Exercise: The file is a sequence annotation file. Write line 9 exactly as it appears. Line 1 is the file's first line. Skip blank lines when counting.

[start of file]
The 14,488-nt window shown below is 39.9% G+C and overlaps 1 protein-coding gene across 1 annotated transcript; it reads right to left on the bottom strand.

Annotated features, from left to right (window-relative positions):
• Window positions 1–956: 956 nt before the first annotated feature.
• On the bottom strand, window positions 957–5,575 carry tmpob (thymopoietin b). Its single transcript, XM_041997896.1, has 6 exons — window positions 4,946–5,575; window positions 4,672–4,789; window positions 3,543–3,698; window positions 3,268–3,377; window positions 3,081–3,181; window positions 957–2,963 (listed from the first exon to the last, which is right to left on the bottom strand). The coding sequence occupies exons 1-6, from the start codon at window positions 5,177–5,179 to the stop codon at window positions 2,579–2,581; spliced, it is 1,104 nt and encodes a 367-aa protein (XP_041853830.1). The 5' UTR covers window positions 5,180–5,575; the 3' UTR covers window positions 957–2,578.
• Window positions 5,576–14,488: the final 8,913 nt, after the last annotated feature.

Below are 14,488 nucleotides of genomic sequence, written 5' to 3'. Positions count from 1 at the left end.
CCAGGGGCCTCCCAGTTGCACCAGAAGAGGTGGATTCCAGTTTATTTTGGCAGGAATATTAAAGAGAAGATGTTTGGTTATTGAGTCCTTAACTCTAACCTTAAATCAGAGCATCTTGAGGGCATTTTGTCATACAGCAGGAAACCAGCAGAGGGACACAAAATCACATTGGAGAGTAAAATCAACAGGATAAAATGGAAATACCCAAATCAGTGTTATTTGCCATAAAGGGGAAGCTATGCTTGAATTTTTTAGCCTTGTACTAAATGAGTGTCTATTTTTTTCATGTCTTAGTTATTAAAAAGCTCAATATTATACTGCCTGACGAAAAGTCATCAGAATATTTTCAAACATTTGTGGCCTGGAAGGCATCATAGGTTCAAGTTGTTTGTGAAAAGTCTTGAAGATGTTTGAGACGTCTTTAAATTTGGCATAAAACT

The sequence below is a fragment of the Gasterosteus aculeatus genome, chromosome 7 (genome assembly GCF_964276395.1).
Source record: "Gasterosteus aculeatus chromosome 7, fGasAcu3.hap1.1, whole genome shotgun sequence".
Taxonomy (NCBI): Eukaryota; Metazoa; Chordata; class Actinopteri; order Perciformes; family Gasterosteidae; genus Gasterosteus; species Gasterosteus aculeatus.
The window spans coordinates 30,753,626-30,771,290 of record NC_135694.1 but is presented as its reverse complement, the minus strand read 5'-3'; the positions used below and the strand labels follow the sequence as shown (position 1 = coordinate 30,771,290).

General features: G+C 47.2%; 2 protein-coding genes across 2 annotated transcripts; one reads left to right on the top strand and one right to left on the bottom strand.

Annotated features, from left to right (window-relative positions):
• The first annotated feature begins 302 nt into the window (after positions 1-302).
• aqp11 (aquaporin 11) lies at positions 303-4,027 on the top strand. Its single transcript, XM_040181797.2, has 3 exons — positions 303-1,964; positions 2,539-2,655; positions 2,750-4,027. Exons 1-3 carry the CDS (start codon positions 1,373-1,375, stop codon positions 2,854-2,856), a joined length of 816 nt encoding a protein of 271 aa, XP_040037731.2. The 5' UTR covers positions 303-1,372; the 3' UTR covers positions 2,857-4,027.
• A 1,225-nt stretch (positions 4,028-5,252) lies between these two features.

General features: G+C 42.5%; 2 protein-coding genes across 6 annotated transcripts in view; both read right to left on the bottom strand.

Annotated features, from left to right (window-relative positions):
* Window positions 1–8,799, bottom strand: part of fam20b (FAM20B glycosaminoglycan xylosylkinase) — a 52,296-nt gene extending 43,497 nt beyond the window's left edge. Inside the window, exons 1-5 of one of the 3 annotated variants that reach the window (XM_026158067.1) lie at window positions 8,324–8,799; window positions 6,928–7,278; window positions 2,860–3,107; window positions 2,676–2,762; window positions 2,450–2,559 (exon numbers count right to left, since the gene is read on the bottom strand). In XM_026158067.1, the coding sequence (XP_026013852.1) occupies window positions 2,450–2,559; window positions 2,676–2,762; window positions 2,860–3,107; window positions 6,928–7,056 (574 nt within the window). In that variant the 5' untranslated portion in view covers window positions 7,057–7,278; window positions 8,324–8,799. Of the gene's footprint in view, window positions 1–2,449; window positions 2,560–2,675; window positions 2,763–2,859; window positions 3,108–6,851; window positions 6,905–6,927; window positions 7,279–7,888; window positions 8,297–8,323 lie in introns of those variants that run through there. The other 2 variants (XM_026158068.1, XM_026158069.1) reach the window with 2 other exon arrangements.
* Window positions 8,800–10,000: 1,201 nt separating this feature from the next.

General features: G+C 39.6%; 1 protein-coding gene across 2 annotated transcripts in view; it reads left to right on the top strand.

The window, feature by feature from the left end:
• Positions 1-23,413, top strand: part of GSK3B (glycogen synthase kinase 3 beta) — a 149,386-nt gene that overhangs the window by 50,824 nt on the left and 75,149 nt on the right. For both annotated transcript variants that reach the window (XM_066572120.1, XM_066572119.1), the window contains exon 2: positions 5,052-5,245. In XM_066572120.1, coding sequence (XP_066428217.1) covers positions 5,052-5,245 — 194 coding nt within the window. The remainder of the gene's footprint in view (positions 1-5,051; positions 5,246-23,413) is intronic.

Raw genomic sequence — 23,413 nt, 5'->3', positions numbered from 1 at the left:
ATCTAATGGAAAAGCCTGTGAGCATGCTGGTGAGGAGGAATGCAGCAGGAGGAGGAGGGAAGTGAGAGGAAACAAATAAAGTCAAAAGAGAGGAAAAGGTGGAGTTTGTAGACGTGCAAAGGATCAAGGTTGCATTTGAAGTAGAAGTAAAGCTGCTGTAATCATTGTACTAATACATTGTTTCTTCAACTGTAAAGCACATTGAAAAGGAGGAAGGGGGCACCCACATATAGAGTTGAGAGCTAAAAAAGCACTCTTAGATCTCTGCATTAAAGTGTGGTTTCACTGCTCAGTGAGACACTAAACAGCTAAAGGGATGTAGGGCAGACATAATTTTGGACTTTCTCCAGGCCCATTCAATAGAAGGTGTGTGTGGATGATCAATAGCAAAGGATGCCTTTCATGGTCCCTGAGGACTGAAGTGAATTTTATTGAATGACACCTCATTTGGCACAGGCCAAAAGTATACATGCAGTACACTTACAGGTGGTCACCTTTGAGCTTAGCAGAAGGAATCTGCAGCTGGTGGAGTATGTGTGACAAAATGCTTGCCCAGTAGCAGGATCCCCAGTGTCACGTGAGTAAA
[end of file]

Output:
Source record: "Gasterosteus aculeatus chromosome 7, fGasAcu3.hap1.1, whole genome shotgun sequence".